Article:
ANTLR stands for ANother Tool for Language Recognition, a powerful parser generator for reading, processing, executing, or translating structured text or binary files. At its core, ANTLR uses a grammar, with syntax loosely based on Backus–Naur_Form, to generate a parser. That parser produces easily traversable parse trees, which can be processed further by the user. ANTLR's simplistic and powerful design has allowed it to be used in many projects, from the expression evaluator in Apple's Numbers application1, to IntelliJ's IDEA IDE2.
The main improvement between ANTLR4 and ANTLR3 is a change in the parsing algorithm. This new variation of the LL(*) parsing algorithm, coined adaptive LL(*), pushes all of the grammar analysis effort to runtime, making ANTLR able to handle left recursive rules. This new resilience lead to the name "Honey Badger", on which Terence Parr had this to say:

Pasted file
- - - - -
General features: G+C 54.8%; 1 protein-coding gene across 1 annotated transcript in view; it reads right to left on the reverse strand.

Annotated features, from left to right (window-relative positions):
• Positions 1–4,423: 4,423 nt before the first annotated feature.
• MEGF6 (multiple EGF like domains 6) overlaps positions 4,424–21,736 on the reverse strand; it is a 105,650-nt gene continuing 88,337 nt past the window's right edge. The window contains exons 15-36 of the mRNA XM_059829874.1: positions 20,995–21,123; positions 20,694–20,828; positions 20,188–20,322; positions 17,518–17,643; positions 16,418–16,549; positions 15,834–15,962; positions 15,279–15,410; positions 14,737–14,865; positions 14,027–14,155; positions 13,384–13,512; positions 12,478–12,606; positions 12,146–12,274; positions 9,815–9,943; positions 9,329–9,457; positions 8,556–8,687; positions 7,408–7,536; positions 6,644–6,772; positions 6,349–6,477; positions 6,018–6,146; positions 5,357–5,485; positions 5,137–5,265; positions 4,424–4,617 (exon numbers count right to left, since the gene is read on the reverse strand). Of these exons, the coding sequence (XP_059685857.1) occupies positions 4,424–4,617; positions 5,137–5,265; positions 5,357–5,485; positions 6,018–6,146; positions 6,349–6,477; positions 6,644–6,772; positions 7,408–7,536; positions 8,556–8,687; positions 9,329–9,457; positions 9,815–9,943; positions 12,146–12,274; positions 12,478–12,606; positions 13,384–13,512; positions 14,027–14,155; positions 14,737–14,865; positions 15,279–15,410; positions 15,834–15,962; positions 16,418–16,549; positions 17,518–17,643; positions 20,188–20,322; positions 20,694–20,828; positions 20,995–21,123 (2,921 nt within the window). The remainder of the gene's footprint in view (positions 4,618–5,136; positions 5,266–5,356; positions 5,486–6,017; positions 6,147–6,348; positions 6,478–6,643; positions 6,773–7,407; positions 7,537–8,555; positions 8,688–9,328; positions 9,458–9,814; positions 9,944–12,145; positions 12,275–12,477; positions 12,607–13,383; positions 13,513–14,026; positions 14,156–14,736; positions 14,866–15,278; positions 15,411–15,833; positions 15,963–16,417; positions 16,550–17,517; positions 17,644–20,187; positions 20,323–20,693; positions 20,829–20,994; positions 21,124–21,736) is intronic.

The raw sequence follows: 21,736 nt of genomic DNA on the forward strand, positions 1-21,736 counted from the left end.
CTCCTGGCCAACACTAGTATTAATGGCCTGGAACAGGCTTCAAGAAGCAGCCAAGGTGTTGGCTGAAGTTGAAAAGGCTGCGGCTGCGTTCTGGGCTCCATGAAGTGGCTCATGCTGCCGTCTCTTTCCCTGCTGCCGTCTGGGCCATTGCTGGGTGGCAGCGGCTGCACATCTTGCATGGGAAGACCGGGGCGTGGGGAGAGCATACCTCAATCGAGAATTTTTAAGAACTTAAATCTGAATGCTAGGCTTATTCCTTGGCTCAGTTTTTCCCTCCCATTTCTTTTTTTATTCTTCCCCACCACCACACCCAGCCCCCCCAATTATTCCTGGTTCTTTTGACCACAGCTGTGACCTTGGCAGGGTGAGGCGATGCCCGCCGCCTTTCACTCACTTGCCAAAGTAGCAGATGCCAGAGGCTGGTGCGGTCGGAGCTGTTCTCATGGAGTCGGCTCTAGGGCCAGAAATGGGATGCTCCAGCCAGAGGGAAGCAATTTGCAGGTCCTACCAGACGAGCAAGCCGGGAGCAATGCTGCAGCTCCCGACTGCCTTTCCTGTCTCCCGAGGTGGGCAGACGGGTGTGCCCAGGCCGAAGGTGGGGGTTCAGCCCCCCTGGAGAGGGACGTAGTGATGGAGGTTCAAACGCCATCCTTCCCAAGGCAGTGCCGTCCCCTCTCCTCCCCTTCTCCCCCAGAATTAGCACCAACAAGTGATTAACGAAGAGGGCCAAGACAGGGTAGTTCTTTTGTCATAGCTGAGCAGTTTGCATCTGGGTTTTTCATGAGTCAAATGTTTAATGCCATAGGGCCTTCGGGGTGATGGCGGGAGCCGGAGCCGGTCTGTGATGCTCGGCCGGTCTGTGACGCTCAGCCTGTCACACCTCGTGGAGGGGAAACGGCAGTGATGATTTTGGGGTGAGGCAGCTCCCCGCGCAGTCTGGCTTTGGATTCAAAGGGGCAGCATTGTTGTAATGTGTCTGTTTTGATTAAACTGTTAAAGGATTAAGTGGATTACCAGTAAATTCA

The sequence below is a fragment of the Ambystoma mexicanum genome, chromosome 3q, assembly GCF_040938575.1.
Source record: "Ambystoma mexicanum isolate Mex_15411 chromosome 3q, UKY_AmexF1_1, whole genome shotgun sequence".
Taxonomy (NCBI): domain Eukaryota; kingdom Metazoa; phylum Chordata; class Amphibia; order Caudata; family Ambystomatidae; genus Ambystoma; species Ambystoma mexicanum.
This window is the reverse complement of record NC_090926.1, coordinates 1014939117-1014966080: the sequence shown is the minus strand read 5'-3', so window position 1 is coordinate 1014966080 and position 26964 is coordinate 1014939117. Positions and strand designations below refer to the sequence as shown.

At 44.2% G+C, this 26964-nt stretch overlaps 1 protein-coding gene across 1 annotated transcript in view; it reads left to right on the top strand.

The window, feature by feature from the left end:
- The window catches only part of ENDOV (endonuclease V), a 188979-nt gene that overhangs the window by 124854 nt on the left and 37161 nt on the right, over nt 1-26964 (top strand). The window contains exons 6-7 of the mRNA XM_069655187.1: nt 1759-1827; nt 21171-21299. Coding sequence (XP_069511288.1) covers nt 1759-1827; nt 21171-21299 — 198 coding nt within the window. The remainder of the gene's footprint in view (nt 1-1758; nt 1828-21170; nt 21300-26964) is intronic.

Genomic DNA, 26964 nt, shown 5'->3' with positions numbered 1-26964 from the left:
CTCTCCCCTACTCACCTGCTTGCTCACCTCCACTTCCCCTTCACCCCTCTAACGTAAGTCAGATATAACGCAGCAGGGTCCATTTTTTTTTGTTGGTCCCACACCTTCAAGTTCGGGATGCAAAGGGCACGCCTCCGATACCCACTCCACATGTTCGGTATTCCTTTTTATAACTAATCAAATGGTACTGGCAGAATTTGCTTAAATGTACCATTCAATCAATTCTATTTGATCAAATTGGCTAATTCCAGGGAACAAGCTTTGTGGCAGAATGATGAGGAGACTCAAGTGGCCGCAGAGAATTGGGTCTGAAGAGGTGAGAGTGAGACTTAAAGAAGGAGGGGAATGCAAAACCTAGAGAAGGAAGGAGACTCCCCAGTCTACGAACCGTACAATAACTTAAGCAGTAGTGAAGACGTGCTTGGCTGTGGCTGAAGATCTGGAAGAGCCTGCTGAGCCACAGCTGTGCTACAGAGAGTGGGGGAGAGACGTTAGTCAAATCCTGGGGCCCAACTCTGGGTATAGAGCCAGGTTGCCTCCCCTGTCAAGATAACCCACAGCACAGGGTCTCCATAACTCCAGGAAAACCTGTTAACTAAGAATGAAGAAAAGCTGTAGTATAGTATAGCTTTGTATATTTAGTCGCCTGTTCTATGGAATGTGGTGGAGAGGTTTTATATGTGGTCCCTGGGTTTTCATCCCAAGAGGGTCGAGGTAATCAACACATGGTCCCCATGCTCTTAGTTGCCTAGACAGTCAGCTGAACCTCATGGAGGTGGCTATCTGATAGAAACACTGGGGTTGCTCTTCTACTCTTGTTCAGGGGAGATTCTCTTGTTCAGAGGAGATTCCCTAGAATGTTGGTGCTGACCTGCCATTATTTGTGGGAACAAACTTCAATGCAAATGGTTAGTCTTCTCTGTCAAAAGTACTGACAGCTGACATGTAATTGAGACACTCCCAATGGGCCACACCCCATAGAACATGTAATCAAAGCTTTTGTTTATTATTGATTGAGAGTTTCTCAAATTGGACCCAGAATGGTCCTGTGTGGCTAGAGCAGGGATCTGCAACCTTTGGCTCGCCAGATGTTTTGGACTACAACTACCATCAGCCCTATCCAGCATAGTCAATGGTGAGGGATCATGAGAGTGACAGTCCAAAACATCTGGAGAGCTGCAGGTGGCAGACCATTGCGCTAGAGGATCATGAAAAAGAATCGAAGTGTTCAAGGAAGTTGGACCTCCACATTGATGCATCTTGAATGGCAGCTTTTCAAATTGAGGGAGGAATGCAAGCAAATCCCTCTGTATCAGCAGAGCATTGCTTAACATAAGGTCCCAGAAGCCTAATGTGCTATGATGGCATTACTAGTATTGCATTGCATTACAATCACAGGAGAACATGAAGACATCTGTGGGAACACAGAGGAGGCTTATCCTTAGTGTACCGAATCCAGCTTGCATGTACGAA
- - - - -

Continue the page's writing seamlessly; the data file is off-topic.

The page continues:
ANTLR v4 is called the honey badger release after the fearless hero of the YouTube sensation, "The Crazy Nastyass Honey Badger". To quote the honey badger, ANTLR v4 just doesn't give a damn. It's pretty bad ass. It'll take just about any grammar you give it at parse correctly. And, without backtracking!*
-- Terence Parr
(To read more, check out the full conversation!)
If you are interested in learning to use ANTLR4, a good place to start would be the official documentation, which provides an excellent introduction to the library itself.
1 Sourced from a paper written by Terrence Parr himself.
2 Sourced from Jetbrain's official list of third party software in IDEA.
3 On January 24th 2013, the
www.antlr.org address was changed from pointing at site for ANTLR version 3 (
www.antlr3.org) to ANTLR version 4 (
www.antlr4.org). So questions and answers that used
www.antlr.org were correct for ANTLR 3.x before this date. The links should be updated to
www.antlr3.org for ANTLR 3.x or
www.antlr4.org for ANTLR 4.x.